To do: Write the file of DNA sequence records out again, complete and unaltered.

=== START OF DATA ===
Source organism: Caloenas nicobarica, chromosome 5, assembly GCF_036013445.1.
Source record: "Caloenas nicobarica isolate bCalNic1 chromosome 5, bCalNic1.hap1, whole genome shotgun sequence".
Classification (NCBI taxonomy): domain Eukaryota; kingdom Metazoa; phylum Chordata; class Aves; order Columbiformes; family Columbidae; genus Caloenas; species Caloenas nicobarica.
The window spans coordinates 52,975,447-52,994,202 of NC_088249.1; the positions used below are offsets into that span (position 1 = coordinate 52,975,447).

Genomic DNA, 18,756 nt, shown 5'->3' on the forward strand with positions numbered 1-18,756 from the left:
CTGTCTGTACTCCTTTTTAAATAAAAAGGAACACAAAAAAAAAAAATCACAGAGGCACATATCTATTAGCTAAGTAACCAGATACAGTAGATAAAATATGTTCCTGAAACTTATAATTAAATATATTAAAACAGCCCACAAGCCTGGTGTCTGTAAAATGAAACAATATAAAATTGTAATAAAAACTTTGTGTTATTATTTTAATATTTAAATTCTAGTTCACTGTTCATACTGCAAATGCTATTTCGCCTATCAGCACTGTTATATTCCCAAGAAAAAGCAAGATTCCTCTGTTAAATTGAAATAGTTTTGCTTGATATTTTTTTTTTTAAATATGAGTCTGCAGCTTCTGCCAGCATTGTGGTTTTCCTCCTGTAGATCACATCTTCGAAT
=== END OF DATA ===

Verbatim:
Source organism: Caloenas nicobarica, chromosome 5, assembly GCF_036013445.1.
Source record: "Caloenas nicobarica isolate bCalNic1 chromosome 5, bCalNic1.hap1, whole genome shotgun sequence".
Classification (NCBI taxonomy): domain Eukaryota; kingdom Metazoa; phylum Chordata; class Aves; order Columbiformes; family Columbidae; genus Caloenas; species Caloenas nicobarica.
The window spans coordinates 52,975,447-52,994,202 of NC_088249.1; the positions used below are offsets into that span (position 1 = coordinate 52,975,447).

Genomic DNA, 18,756 nt, shown 5'->3' on the forward strand with positions numbered 1-18,756 from the left:
CTGTCTGTACTCCTTTTTAAATAAAAAGGAACACAAAAAAAAAAAATCACAGAGGCACATATCTATTAGCTAAGTAACCAGATACAGTAGATAAAATATGTTCCTGAAACTTATAATTAAATATATTAAAACAGCCCACAAGCCTGGTGTCTGTAAAATGAAACAATATAAAATTGTAATAAAAACTTTGTGTTATTATTTTAATATTTAAATTCTAGTTCACTGTTCATACTGCAAATGCTATTTCGCCTATCAGCACTGTTATATTCCCAAGAAAAAGCAAGATTCCTCTGTTAAATTGAAATAGTTTTGCTTGATATTTTTTTTTTTAAATATGAGTCTGCAGCTTCTGCCAGCATTGTGGTTTTCCTCCTGTAGATCACATCTTCGAAT